‘Generations of computers’.
A generation is a rough period of time over which there are no major changes or development
in that particular field. Every change in technology has been treated as a new ‘generation’ of
computers. Each generation has its own advantages and disadvantages.
First Generation Computers :
• Used vacuum tube technology. (Vacuum tube is a fragile glass device that can control and
amplify electronic signals.)
• Computers were very large in size and generated lot of heat.
• Speed was measured in milli‐seconds.
• Developed many problems and required frequent maintenance.
• Performed at low speed, occupied large space, consumed more power and needed air
• Example : ENIAC(Electronic Numerical Integrator and Calculator) computer developed by
• EDSAC (Electronic Delayed Storage Automatic Computer) was another major development;
developed at Cambridge University of England; first introduced in May, 1946.
• Advantages : Vacuum tube technology made possible the advent of electronic digital
computers and these were the fastest calculating devices of that time.
• Disadvantages : Very bulky and non portable; lot of heat generated and so air‐conditioning
compulsory; frequent hardware failures and maintenance.
Second Generation computers:
• Developed in late 1950’s.
• Used transistors in place of vacuum tubes. Transistors were smaller, less expensive and
generated less heat compared to vacuum tubes.
• Speed measured in micro‐seconds.
• Magnetic tapes could be used as medium for storage of data.
• Example : UNIVAC (Universal Automatic computer) was the first commercial business
• Example : IBM 1401, IBM 1410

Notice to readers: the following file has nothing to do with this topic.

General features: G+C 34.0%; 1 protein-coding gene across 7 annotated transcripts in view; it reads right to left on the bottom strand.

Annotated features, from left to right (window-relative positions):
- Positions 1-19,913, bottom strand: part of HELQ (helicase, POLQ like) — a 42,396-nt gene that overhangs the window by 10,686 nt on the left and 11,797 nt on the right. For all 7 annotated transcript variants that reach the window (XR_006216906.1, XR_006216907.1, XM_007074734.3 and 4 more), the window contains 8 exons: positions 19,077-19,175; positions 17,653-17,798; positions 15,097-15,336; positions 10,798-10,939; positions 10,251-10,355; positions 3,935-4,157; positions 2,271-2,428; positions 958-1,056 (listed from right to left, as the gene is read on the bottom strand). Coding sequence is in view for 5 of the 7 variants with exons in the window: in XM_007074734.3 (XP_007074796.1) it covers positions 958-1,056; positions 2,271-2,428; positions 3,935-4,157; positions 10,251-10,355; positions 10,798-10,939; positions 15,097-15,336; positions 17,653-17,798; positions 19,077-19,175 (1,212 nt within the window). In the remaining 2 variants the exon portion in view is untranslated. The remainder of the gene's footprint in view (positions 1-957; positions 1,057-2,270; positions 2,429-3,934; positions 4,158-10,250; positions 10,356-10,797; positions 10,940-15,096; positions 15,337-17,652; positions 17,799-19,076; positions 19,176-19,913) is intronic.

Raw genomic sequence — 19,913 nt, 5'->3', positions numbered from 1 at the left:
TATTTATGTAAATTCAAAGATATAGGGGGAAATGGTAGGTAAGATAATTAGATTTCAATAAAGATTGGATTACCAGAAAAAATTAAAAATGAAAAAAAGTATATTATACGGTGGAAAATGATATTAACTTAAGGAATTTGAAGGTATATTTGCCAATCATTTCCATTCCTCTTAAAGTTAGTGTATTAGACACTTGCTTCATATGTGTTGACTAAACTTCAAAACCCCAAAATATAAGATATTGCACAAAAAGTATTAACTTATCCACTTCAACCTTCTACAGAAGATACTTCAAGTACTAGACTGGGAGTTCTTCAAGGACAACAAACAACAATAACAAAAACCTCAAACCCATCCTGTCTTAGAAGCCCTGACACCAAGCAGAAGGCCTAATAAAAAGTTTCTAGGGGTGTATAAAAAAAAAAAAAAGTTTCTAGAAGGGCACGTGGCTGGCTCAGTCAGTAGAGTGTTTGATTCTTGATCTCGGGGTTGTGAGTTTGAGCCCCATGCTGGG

• Advantages : Flaws of first generation computers removed; smaller in size; Faster and
more reliable; commercial production easier and cheaper.
• Disadvantages : Air conditioning required; Manufacturing process involved manual
Third Generation computers:
• Developed in mid 1960’s. (1965‐71)
• Used LSIC (Large Scale Integrated Circuits) in place of transistors. IC was small and one IC
could do the job of hundreds of transistors.
• Computers became smaller and faster
• Speed measured in nano‐seconds.
• Magnetic drums used as medium of storage of information.
• Led to development of software (called Operating System) for efficient use of computer.
• Example : IBM‐360 series introduced in 1964`
• Advantages : Smaller in size; more reliable and portable; low maintenance cost, lesser
• Disadvantages : Required highly sophisticated technology for manufacturing ICs.
Fourth Generation Computers:
• Introduced in 1970’s
• Used VLSI (Very Large Scale Integrated) Circuits containing thousands of transistors, diodes
• Roughly more than 30,000 components could be accommodated on one chip of the size of
a postal stamp.
• Concept of micro‐processors evolved. It is a chip of silicon known as microprocessor chip.
• Could be easily placed on small table
• Price reduced and affordable and became a common equipment in small business
• Advantages : Size reduced substantially; air conditioning not required; operations much
faster; more general purpose; cheapest amongst all previous generations; desktops made
available for business/personal use.
Fifth Generation and next generation computers
• Based on ULSI (Ultra large scale integration) technology.
• Will have tremendous processing power and speed.
• Support high degree of artificial intelligence (computers will be able to think and learn and
act on their own to some extent)
• Interact with humans in ordinary languages
Advantages : More user‐friendly; reduced size; easy to operate; economical and faster;
programming much easier and simpler; emphasis shifted to networks and client server